There is a wealth of information in a report entitled Alcohol and Suicide: Facts in Brief at


There was a 10-year study in Australia on the relationship between alcohol and violent crime. This is summarized in Alchol and Homicide: A Routine Activities Analysis by Carlos Carach and Rowena Conroy. Their research suggests a strong association between alcohol consumption and violent behavior, in spite of the fact that not all drinkers are violent nor are those who are violent always under the influence of alcohol. Some of the their key findings are:

  1. Alcohol impairs a person’s information processing capacity, thus increasing the potential for misunderstandings in interpersoanl interactions, leading to violence. Alcohol impairs judgment, causing individuals to put themselves in situations at high risk of violence. Chronic alcohol abuse may be a marker for antisocial personality, which is associated with increased rates of violence.
  2. For the United States, estimates suggest that between 50% and 80% of assaults and homicides involve alcohol. Prison inmates detained for violent offenses have substantial alcohol problems.
  3. Woman are more likely to be victimized in their own homes than are men, whereas men are more likely to be victimized in public places. That’s definitely true here in Charlotte; some bars are notorious for frequent violence, with frequent murders.


ARIV (Alcohol-Related Injury & Violence) also has summaries on Alcohol & Domestic Violence at Some findings are:

  1. Women whose partners abused alcohol were 3 to 6 times more likely than other women to be assaulted by their partners.
  2. Higher drinking among male partners was associated with women’s greater risk of being assaulted.
  3. Other factors associated with high levels of partner violence include experiencing violence during childhood & the tendency to act impulsively. Another study found that increasing the beer excise tax reduces domestic violence against children. Also reducing the alcohol outlets reduces domestic violence against children.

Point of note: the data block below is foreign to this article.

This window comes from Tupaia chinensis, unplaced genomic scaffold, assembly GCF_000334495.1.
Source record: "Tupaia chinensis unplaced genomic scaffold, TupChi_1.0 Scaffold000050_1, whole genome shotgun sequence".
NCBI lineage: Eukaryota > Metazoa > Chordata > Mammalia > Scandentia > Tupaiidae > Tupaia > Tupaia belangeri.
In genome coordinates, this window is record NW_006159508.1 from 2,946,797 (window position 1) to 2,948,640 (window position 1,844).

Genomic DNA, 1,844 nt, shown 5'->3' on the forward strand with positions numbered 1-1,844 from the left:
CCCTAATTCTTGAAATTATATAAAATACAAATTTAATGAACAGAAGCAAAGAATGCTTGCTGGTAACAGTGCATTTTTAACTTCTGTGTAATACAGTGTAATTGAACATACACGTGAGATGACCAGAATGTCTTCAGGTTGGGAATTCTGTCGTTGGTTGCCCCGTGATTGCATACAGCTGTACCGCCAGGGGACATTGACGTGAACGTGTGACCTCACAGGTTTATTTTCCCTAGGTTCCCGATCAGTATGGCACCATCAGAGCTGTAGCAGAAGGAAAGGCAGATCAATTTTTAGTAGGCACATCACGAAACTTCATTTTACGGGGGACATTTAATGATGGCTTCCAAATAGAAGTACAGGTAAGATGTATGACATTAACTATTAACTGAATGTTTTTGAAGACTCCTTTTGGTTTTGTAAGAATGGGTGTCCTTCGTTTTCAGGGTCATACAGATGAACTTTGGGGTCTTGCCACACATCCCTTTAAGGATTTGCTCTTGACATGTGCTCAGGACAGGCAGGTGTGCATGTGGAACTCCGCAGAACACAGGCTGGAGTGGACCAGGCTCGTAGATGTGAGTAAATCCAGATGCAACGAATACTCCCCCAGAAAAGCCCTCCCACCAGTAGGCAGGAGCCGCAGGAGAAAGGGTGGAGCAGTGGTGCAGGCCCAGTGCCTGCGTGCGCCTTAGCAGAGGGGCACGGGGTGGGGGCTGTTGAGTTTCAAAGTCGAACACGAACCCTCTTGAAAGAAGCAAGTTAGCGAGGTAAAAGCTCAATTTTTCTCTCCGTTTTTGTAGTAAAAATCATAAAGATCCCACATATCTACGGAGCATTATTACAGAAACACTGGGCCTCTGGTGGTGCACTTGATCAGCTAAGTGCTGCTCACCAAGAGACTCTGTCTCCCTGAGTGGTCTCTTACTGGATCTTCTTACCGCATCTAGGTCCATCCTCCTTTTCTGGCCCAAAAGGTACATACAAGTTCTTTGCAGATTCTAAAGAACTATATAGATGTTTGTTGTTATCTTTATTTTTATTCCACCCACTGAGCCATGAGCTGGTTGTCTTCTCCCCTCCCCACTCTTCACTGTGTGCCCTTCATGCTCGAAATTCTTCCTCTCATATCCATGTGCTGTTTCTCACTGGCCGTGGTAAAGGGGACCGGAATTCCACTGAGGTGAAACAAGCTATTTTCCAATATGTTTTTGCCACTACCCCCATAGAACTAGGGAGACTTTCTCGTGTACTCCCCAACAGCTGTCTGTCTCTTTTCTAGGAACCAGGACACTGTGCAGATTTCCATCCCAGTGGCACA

We could go on about the evils of alcohol, but most of these facts are well known. Countless movies have been made about “mean drunks.” There are quite a few on our Birthday/Anniversary Prayer list who got there because of problems with alcohol. We know of one girl who drank heavily so she could commit suicide. Some (underage) young men were murdered at bars they had no business being at. My own father, and uncles, could be “mean drunks.”

“Going to church” unfortunately is not the answer. Before I became a Christian, I attended dances at many Main Line churches where liquor was served. Not all fundamental churches have alcohol education/prevention programs and teens are falling away like crazy, especially when they hit college & someone sticks a beer in their hand. If a young person hasn’t established a scriptural conviction against drinking alcohol before then, they’re gone!” There are a multitude of educational programs from a secular point of view but very few scriptural ones. Below is a Resource List for materials on alcohol education/prevention for young people.

IF ANY READER KNOWS OF A RELIGIOUS BASED STUDY PROGRAM FOR YOUNG PEOPLE, PLEASE SEND US CONTACT INFORMATION!!!!!! you to the website of the National Clearinghouse For Alcohol and Drug Prevention. This is the Substance Abuse and Mental Health Services Administration’s (SAMHSA) one-stop resource for hundreds of free resources. We’ve received: Four Ways to Include Drug Prevention in Your Religious Program; Alcohol, Tobacco, and other Drug Abuse: Challenges and Responses for Faith Leaders; Ready, Set, Listen! (for kids) plus videos aimed at teenagers, etc. offers CD-ROM educational programs for schools, parents of teens ready for college etc.

The Presbyterian Church (USA) has a free booklet entitled Substance Abuse: A Handbook for Young People (Item #25793002) which can be ordered at

There’s a free four-chapter Bible Study Course on Drinking Alcoholic Beverages, published by Liberty Gospel Tracts, 11845 W Carson City Rd, Greenville MI 48838 or go to:

The following is from Christian Book at http://www.christian

Teens-Alcohol & Tobacco Video
Retail Price: $19.95
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Description: There are over 18 million problem drinkers in the US. Many of them are students. Increasing numbers of students are taking up smoking and many are getting cancer from smokeless tobacco. Nearly all of us have been touched by human tragedies caused by alcohol & tobacco. In this fast-paced and lively video, students speak for themselves on alcohol and tobacco. Student friendly hosts point out the grim facts about alcohol and tobacco and briefly address five biblical principles to help students commit themselves to an alcohol and tobacco free lifestyle.